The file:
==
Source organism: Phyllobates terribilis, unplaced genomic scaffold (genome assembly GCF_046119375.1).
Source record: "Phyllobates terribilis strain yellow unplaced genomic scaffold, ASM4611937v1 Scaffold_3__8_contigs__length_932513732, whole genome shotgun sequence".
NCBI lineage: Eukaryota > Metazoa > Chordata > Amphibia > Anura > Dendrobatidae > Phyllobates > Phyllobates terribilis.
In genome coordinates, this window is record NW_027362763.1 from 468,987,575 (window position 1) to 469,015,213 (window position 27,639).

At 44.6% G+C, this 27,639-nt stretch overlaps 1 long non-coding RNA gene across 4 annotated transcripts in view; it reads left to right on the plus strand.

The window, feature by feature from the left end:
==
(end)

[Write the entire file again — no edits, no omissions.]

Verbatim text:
Source organism: Phyllobates terribilis, unplaced genomic scaffold (genome assembly GCF_046119375.1).
Source record: "Phyllobates terribilis strain yellow unplaced genomic scaffold, ASM4611937v1 Scaffold_3__8_contigs__length_932513732, whole genome shotgun sequence".
NCBI lineage: Eukaryota > Metazoa > Chordata > Amphibia > Anura > Dendrobatidae > Phyllobates > Phyllobates terribilis.
In genome coordinates, this window is record NW_027362763.1 from 468,987,575 (window position 1) to 469,015,213 (window position 27,639).

At 44.6% G+C, this 27,639-nt stretch overlaps 1 long non-coding RNA gene across 4 annotated transcripts in view; it reads left to right on the plus strand.

The window, feature by feature from the left end: